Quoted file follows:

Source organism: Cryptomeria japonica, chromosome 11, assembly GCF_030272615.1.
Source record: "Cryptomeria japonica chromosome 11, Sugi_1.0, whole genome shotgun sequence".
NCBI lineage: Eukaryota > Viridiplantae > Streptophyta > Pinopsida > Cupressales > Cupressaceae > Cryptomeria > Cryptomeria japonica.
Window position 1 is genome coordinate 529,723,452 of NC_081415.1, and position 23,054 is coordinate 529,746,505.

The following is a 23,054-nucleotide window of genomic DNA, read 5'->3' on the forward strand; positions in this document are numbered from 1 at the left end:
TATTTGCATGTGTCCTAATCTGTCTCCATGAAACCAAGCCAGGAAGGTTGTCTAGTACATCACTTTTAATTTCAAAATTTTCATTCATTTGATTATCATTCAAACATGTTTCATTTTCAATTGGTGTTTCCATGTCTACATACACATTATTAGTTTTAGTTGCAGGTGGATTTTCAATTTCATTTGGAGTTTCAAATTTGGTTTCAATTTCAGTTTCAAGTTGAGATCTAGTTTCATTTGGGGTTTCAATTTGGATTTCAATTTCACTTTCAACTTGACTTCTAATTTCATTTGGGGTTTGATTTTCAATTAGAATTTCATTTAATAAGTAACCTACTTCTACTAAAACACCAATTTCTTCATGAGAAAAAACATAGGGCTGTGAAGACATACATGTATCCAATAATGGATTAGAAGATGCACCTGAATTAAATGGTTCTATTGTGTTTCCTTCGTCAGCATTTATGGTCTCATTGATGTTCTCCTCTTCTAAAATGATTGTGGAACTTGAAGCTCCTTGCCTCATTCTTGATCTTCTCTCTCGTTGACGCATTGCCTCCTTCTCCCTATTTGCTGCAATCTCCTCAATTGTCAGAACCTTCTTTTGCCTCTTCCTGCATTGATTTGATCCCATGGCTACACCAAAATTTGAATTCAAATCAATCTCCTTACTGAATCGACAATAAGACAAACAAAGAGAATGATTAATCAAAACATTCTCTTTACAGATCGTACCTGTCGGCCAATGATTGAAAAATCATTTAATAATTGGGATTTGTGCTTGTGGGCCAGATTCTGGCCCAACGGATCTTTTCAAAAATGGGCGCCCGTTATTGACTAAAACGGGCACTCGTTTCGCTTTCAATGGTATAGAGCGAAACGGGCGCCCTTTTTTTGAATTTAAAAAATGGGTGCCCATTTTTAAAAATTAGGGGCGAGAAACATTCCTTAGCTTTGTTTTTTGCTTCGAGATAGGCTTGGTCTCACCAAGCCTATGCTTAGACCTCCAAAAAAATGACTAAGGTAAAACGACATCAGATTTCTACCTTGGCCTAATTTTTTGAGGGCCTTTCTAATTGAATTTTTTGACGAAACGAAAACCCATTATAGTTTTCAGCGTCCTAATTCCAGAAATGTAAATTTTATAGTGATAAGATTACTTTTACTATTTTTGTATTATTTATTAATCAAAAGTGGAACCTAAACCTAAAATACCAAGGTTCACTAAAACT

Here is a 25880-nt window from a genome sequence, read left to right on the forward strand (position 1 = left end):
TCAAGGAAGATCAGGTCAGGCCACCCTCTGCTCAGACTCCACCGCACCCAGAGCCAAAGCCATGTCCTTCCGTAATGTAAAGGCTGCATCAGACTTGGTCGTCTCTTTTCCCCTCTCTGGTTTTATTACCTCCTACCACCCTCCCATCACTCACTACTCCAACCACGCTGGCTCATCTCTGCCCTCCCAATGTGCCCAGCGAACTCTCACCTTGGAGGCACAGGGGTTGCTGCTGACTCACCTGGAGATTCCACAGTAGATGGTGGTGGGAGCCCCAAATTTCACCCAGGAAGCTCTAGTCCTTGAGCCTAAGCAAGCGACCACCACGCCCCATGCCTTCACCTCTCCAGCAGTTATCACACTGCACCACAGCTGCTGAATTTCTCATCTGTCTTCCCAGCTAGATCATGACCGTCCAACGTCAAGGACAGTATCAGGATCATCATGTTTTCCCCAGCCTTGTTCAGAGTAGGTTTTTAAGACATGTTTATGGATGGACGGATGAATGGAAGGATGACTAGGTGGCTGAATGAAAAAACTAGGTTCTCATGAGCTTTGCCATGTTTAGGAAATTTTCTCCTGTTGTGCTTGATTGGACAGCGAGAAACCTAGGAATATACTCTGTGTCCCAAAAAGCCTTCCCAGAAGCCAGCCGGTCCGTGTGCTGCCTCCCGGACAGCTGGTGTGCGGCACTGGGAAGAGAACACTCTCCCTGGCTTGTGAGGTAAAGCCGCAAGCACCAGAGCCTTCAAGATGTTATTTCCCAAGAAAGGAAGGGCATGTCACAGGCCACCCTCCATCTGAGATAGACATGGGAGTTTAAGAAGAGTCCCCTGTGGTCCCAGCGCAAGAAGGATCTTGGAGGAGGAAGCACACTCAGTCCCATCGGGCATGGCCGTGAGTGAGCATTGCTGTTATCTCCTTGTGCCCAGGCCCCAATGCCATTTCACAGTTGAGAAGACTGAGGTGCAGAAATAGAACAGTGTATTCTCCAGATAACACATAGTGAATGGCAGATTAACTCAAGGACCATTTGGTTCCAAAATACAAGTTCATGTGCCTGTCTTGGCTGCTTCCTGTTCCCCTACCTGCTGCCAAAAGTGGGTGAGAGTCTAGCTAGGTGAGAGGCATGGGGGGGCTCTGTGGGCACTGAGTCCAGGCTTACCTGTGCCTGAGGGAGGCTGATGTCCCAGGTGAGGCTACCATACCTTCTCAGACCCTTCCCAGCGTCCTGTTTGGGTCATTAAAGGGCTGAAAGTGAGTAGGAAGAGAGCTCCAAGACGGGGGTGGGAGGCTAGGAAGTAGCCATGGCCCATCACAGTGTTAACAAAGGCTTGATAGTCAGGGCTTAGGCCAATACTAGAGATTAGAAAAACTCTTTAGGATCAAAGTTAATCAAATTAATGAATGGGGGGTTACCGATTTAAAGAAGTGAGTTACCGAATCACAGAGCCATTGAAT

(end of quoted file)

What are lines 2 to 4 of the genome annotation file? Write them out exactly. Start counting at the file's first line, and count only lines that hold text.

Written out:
Source record: "Cryptomeria japonica chromosome 11, Sugi_1.0, whole genome shotgun sequence".
NCBI lineage: Eukaryota > Viridiplantae > Streptophyta > Pinopsida > Cupressales > Cupressaceae > Cryptomeria > Cryptomeria japonica.
Window position 1 is genome coordinate 529,723,452 of NC_081415.1, and position 23,054 is coordinate 529,746,505.